Pattaya Daily News

28 May 2011 :: 10:05:02 am 54125

Yellow Shirt Bangkok protest to continue

BANGKOK, May 26 - Encamped in the surroundings of Thailand's Government House since early this year, the yellow-clad People's Alliance for Democracy (PAD) movement on Thursday pledged to prolong its protest against the Democrat-led coalition government until the end of June awaiting the result of the UNESCO World Heritage Committee meeting regarding the Preah Vihear temple dispute.
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Key PAD leaders Chamlong Srimuang and Prapan Koonmee read the activist group’s statement on the issue as Minister of Natural Resources and Environment Suwit Khunkitti is in Paris to meet with his Cambodian counterpart prior to the UNESCO committee meeting scheduled in late June.

Gen Chamlong said the Yellow Shirts will continue their vigil outside Thailand’s seat of government until June 29 to hear the decision of the UNESCO heritage committee.

If the World Heritage Committee postpones consideration of the Cambodian-submitted Preah Vihear management plan this year, said Gen Chamlong, the protest leaders will discuss their next move, that it whether to end the protest on June 29 or change their campaign against the government.

Gen Chamlong said the PAD agreed to set up a committee for a country-wide “vote no” campaign, beginning June 4. The committee is headed by Vice Admiral Pratheep Chuenarom.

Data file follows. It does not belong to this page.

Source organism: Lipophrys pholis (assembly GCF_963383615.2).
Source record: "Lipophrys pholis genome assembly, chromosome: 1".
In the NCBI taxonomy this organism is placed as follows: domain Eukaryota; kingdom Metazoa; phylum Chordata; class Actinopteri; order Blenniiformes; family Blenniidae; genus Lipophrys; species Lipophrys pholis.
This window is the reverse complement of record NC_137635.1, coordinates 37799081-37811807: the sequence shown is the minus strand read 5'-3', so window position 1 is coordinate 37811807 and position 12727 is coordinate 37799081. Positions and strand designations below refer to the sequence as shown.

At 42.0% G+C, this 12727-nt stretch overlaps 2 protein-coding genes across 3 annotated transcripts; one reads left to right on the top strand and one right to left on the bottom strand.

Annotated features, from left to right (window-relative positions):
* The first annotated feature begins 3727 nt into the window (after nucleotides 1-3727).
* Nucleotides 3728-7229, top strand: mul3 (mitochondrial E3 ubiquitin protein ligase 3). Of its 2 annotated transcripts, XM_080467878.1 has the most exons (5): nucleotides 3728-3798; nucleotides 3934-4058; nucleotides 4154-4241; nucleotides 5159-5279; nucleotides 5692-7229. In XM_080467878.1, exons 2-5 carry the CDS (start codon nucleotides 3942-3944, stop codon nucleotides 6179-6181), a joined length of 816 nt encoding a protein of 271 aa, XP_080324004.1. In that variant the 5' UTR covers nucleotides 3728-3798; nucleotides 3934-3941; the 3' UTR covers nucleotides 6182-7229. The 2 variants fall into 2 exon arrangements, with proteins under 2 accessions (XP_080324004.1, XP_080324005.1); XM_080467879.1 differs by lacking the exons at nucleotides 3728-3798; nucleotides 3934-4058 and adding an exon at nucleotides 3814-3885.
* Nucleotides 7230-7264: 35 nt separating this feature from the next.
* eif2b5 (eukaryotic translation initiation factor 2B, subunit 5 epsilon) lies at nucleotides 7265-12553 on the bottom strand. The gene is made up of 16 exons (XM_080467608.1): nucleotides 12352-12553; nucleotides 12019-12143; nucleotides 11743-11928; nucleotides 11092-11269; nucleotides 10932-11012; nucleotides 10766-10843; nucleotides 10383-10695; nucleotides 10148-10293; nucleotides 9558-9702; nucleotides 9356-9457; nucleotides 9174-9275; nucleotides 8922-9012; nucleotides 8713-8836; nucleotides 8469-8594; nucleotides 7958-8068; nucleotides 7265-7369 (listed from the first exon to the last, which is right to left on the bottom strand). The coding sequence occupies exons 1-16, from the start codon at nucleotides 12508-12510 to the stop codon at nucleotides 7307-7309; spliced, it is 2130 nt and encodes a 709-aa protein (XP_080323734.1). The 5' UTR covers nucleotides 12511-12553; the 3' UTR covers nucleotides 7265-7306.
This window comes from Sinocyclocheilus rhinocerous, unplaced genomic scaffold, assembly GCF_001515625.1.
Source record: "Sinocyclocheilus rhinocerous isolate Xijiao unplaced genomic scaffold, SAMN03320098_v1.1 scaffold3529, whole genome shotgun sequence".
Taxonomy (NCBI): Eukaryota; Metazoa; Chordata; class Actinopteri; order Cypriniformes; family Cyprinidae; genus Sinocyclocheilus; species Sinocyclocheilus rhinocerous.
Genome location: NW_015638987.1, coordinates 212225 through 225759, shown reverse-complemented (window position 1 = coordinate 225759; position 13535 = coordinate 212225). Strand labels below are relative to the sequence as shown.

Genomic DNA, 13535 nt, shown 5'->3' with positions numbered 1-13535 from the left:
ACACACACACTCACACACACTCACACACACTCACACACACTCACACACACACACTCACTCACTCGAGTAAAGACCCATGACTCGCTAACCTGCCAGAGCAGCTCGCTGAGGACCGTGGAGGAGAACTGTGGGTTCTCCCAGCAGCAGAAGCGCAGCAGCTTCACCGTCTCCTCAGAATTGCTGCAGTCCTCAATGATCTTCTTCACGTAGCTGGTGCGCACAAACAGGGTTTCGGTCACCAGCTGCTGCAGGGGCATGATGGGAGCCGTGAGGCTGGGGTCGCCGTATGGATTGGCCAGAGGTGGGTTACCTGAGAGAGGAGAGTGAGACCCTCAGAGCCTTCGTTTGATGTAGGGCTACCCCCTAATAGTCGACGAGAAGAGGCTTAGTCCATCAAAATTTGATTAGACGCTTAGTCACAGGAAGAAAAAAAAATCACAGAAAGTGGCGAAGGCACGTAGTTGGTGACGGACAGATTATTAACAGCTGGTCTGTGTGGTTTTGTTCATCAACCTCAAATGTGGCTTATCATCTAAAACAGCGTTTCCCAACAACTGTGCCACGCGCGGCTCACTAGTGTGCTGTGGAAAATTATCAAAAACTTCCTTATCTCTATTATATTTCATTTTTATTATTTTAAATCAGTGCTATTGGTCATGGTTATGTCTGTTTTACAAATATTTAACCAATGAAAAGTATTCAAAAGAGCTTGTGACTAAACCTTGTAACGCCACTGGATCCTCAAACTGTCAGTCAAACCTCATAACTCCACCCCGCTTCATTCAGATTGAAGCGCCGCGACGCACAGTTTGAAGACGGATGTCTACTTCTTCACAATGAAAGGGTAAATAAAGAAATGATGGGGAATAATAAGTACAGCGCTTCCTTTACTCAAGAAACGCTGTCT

The “vote no” campaign is a result of the PAD’s 122-day demonstration against the Abhisit administration which allegedly not responded to the yellow shirt’s demands, according to the retired general.

Mr Prapan said a PAD team will present a complaint letter at army headquarters today following government and army ‘inaction’ to protect Thailand’s sovereignty.

“The army has not done its job to protect [our] sovereignty,” the PAD activist said. “We consider this as a breach of [their] statutory duty and a violation of the law.”

The PAD began demonstrating in January demanding that the government revoke a Memorandum of Understanding signed with Cambodia in 2000 and push Cambodian troops and nationals, now occupying disputed land, back to their own territory.

The movement intensified their campaign to oust Prime Minister Abhisit after he rejected the demands.

The International Court of Justice in The Hague ruled 49 years ago that 11th-century Preah Vihear temple belongs to Cambodia, although its primary entrance lies in Thailand. However both countries claim ownership of the 4.6-square-kilometre (1.8-square-mile) surrounding area.

The WHC listed the Hindu temple as a World Heritage site in July 2008, and Cambodia proposed a sole management plan of the temple and its surrounding while the border dispute has not been resolved.

Last month Cambodia asked the World Court to clarify the 1962 ruling on the then-disputed temple but did not clarify the border issue with Thailand following the latest armed clashes between the two neighbouring countries.

Report by : MCOT

Photo : Internet   Category : Politics News

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